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Report No. 86

5.10. Views of Dr. Rash Behary Ghose.-

Reference was made in the judgment to the speech of Dr. Rash Behary Ghose who, while introducing the Bill,1 made the following observations:-

"but the strong attachment of any countrymen to landed property, specially when it is ancestral, should make us extremely cautious in replacing in any particular case the usual remedy of an equal partition by a sale of the property and a division of the proceeds. We cannot therefore proceed too warily, and accordingly the power with which it is proposed to invest the Court is only given subject to very stringent conditions and only to the extent necessary to meet the acknowledged evil."

It was also observed in the judgment that if the Court had power to direct a sale, there would have been no necessity for enacting the Act of 1893. Primarily, a co-sharer, in a suit for partition, has a right to have his undivided share in the property divided into specific allotment, and not to the money value of his share. A partition suit is merely an invitation to the Court to convert the joint possession into possession in severally of the different portions in accordance with the shares. At common law, there was no power to direct a sale in lieu of partition. Even in the Hindu law, the power of sale was extremely limited,2 and same was the position in Muslim law,3 it was stated.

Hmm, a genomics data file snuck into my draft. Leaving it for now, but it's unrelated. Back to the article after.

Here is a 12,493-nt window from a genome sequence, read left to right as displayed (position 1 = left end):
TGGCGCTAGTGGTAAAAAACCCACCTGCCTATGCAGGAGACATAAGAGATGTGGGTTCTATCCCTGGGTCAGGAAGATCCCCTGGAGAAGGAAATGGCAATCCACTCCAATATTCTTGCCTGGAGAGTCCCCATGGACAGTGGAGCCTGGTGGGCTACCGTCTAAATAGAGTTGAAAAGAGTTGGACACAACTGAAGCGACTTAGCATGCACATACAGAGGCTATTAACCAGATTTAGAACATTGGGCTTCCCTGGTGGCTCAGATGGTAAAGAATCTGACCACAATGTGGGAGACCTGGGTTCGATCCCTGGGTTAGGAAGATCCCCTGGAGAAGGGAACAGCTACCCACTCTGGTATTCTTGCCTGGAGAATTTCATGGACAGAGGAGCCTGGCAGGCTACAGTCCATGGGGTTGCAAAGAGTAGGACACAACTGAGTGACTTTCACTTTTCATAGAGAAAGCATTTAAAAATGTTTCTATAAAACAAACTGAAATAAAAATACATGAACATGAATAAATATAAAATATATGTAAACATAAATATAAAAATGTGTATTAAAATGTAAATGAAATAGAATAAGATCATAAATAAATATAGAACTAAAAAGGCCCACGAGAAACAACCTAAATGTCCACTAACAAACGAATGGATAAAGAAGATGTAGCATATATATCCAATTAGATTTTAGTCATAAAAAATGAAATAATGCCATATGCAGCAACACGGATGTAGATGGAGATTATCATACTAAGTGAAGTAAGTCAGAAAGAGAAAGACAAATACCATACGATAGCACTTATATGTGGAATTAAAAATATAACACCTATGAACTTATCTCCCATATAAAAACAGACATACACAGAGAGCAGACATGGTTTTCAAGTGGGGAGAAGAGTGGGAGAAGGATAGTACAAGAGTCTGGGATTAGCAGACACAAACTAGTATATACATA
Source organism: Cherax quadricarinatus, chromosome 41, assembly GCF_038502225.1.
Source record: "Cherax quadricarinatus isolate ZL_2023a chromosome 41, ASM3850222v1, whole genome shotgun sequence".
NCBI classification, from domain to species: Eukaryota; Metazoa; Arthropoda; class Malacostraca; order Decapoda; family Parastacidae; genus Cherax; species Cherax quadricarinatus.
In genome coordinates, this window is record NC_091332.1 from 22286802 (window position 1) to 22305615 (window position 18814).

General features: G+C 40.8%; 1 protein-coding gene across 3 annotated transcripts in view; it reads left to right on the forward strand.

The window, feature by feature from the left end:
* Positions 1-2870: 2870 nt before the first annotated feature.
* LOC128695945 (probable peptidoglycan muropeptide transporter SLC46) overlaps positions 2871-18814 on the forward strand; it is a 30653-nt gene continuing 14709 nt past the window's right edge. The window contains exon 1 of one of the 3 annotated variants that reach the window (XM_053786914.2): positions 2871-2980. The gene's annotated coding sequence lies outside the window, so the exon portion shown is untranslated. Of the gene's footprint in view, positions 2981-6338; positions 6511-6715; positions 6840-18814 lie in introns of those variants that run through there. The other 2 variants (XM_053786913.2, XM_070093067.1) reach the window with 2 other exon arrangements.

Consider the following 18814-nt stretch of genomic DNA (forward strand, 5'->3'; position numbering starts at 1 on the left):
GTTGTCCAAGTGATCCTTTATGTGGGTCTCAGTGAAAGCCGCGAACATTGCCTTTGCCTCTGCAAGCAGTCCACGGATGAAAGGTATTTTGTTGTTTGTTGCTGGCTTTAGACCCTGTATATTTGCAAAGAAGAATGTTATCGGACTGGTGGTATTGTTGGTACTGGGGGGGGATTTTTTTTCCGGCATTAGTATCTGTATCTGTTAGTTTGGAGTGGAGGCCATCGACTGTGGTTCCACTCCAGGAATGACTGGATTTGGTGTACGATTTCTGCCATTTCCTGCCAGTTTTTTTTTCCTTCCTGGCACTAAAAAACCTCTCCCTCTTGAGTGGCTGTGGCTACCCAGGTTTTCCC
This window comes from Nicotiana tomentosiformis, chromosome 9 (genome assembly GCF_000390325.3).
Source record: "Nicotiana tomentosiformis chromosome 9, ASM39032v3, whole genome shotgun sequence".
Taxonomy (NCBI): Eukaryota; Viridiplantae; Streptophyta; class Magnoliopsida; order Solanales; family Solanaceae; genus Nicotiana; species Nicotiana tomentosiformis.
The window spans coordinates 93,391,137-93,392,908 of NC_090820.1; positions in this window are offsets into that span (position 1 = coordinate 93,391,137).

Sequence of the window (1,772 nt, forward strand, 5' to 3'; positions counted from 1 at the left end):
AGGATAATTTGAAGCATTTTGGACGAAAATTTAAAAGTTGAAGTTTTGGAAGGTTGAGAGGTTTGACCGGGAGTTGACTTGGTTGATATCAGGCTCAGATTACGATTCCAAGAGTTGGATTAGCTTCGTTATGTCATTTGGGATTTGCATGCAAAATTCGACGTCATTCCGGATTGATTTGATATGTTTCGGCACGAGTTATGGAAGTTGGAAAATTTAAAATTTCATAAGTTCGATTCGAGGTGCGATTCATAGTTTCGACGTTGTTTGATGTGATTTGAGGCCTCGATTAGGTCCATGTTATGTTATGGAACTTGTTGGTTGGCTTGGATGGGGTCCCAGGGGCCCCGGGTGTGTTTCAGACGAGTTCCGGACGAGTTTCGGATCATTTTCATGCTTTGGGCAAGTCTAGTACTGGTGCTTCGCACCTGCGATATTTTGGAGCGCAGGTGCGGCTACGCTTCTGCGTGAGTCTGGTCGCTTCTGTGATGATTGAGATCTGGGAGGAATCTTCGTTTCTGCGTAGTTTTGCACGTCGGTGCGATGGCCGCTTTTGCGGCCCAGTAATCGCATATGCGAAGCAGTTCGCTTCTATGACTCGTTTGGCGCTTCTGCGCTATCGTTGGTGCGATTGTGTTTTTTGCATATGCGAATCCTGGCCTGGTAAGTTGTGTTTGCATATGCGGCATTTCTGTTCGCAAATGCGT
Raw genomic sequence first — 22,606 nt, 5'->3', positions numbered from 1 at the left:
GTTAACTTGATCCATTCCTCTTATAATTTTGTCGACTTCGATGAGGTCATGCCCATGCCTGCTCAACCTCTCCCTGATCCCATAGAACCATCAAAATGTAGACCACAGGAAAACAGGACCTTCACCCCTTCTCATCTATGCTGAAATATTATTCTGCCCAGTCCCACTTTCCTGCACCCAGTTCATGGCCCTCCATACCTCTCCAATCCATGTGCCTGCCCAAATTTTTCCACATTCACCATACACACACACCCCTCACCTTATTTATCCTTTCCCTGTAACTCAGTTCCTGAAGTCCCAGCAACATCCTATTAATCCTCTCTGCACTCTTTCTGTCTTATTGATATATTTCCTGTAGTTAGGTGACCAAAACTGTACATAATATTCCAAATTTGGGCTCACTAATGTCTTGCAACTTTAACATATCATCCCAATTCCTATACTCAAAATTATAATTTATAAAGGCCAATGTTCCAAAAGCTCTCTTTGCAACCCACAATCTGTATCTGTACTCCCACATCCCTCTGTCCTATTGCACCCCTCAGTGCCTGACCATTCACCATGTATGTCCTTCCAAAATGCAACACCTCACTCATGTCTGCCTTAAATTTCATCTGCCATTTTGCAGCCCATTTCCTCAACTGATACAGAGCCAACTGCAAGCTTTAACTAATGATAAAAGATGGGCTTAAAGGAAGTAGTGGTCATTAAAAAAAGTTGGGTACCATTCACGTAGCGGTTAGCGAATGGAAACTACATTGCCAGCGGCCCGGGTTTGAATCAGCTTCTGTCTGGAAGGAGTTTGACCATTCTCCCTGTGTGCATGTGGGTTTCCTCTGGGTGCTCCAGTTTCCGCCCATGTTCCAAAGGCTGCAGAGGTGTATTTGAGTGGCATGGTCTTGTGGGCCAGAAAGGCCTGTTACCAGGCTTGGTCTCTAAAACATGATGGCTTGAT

1. Dr. Rash Behary Ghose: Speech on Introduction of the Partition Bill, Fort St. George Gazette, dated 12th April, 1892.

2. Brihaspati's text, Digest V, 366, cited.

3. Hedaya, Book 39, Chapter 3, cited.



The Partition Act, 1893 Back




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